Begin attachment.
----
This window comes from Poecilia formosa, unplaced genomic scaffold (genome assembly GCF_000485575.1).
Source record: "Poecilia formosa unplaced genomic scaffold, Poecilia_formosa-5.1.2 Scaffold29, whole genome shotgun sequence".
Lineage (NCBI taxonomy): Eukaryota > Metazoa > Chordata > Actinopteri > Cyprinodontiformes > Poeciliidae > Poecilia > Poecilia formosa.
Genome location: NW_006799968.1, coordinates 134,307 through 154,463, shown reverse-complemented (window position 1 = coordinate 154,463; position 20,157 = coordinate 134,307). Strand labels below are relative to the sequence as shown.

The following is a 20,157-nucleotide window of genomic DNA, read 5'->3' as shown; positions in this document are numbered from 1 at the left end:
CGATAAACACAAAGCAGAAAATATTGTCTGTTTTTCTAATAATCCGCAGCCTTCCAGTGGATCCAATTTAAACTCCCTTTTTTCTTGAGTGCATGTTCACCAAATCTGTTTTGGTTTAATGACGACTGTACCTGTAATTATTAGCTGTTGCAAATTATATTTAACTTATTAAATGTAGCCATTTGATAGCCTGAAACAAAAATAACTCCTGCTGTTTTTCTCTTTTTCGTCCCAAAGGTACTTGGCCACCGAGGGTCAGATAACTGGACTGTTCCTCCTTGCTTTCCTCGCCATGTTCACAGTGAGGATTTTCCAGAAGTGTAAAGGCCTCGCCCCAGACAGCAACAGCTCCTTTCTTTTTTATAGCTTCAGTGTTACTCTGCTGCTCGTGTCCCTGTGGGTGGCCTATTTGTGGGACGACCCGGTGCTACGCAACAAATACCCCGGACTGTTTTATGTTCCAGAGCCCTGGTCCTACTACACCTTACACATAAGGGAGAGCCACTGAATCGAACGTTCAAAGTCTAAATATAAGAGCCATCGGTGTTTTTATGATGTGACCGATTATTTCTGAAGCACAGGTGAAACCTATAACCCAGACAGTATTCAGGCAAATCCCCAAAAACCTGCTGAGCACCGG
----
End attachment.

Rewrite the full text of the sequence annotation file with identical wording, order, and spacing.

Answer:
This window comes from Poecilia formosa, unplaced genomic scaffold (genome assembly GCF_000485575.1).
Source record: "Poecilia formosa unplaced genomic scaffold, Poecilia_formosa-5.1.2 Scaffold29, whole genome shotgun sequence".
Lineage (NCBI taxonomy): Eukaryota > Metazoa > Chordata > Actinopteri > Cyprinodontiformes > Poeciliidae > Poecilia > Poecilia formosa.
Genome location: NW_006799968.1, coordinates 134,307 through 154,463, shown reverse-complemented (window position 1 = coordinate 154,463; position 20,157 = coordinate 134,307). Strand labels below are relative to the sequence as shown.

The following is a 20,157-nucleotide window of genomic DNA, read 5'->3' as shown; positions in this document are numbered from 1 at the left end:
CGATAAACACAAAGCAGAAAATATTGTCTGTTTTTCTAATAATCCGCAGCCTTCCAGTGGATCCAATTTAAACTCCCTTTTTTCTTGAGTGCATGTTCACCAAATCTGTTTTGGTTTAATGACGACTGTACCTGTAATTATTAGCTGTTGCAAATTATATTTAACTTATTAAATGTAGCCATTTGATAGCCTGAAACAAAAATAACTCCTGCTGTTTTTCTCTTTTTCGTCCCAAAGGTACTTGGCCACCGAGGGTCAGATAACTGGACTGTTCCTCCTTGCTTTCCTCGCCATGTTCACAGTGAGGATTTTCCAGAAGTGTAAAGGCCTCGCCCCAGACAGCAACAGCTCCTTTCTTTTTTATAGCTTCAGTGTTACTCTGCTGCTCGTGTCCCTGTGGGTGGCCTATTTGTGGGACGACCCGGTGCTACGCAACAAATACCCCGGACTGTTTTATGTTCCAGAGCCCTGGTCCTACTACACCTTACACATAAGGGAGAGCCACTGAATCGAACGTTCAAAGTCTAAATATAAGAGCCATCGGTGTTTTTATGATGTGACCGATTATTTCTGAAGCACAGGTGAAACCTATAACCCAGACAGTATTCAGGCAAATCCCCAAAAACCTGCTGAGCACCGG